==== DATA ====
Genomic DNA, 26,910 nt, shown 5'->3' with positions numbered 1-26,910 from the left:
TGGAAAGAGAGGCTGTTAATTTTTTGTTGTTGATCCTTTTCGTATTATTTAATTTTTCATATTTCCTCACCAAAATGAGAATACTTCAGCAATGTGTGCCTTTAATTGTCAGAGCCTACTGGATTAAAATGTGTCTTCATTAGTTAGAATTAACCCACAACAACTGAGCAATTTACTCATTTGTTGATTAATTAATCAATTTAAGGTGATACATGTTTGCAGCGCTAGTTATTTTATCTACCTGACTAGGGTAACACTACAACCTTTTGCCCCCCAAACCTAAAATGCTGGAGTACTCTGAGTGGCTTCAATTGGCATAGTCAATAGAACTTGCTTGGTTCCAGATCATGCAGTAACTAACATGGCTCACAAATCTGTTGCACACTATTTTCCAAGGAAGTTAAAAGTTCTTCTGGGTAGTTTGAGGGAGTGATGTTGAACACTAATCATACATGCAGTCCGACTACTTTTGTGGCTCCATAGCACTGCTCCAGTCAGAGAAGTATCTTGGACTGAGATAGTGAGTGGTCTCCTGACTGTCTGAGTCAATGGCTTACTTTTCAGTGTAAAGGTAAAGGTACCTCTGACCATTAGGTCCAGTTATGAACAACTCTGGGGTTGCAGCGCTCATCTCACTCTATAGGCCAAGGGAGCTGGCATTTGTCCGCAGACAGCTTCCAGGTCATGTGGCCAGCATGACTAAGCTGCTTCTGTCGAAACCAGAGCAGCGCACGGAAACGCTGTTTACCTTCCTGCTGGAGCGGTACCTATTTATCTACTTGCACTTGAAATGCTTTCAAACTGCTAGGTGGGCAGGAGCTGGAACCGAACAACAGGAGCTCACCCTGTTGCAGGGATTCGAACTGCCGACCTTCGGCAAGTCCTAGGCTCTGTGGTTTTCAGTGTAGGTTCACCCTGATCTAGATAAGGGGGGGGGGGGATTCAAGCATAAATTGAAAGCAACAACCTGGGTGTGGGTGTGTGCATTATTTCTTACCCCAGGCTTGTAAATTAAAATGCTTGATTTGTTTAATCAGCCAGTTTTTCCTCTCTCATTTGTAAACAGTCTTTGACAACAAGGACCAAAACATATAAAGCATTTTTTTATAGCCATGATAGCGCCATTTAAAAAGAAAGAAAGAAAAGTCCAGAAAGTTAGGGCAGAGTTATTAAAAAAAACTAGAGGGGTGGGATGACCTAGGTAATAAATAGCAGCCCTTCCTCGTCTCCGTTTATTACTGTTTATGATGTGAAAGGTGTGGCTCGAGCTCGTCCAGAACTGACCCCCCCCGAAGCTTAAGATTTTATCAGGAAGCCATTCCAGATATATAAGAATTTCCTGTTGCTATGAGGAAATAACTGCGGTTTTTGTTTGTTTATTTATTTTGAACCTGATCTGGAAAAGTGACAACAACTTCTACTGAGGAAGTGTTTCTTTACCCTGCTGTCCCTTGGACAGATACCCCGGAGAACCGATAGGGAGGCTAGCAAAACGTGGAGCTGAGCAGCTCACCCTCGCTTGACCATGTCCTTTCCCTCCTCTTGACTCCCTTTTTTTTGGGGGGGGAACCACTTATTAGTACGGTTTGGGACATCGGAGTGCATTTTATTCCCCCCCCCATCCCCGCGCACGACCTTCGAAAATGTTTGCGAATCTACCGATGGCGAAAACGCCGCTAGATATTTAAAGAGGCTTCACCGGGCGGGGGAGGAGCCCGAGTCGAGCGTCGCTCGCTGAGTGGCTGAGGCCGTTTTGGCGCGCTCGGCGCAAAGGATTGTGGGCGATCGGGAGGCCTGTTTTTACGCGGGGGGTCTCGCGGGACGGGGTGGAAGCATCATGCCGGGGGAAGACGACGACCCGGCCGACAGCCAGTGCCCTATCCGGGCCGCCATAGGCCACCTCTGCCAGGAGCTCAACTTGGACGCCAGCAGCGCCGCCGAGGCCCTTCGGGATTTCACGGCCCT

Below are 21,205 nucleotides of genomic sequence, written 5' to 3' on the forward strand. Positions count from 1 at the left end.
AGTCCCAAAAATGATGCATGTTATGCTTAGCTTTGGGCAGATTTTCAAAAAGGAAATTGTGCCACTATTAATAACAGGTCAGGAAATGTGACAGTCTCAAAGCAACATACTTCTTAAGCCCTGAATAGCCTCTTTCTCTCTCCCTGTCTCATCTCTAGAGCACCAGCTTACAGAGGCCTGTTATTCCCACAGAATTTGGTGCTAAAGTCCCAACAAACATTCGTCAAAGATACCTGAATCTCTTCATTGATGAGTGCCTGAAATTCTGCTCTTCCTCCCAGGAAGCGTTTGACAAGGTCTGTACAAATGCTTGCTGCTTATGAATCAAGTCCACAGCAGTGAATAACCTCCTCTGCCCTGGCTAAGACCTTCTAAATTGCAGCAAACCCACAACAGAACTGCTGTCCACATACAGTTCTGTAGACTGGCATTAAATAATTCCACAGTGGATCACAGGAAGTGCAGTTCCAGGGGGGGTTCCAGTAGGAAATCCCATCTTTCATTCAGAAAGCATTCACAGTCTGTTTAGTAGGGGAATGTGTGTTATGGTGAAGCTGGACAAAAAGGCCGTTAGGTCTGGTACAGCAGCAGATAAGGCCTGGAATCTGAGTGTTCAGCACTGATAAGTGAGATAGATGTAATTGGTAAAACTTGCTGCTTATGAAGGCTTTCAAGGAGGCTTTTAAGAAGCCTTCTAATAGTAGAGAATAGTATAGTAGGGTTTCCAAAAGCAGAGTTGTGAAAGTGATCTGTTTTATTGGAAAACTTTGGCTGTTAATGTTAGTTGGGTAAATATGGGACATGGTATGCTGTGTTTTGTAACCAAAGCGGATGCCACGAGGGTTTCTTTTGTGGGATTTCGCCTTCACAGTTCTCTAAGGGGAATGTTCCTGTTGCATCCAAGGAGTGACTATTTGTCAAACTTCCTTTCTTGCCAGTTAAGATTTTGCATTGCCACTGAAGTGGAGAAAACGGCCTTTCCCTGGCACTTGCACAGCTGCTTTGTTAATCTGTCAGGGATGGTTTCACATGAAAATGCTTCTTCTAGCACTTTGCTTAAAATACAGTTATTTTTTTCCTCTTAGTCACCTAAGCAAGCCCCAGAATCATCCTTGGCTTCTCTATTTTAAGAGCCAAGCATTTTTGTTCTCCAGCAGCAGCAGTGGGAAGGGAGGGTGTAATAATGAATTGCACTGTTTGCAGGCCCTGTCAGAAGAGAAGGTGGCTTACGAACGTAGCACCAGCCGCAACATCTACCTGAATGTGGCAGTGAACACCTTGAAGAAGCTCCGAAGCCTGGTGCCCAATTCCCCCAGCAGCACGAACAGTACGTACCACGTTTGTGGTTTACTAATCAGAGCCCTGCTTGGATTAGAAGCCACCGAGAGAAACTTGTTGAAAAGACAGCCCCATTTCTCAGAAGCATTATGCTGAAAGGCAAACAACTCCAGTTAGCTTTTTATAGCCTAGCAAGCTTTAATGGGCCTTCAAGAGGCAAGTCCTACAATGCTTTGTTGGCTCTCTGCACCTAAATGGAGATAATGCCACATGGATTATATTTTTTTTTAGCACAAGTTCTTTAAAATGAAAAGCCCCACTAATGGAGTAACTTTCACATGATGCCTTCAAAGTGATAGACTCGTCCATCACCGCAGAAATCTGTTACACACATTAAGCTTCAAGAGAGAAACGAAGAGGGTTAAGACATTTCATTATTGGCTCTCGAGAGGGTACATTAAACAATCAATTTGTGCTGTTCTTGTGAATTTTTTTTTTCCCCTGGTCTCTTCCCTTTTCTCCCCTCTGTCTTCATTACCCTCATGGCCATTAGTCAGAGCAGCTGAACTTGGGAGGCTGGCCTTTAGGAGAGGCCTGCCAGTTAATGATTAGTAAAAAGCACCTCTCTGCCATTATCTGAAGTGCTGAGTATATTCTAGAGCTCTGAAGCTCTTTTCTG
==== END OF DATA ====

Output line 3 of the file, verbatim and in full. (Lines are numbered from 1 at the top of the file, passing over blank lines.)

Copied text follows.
Below are 21,205 nucleotides of genomic sequence, written 5' to 3' on the forward strand. Positions count from 1 at the left end.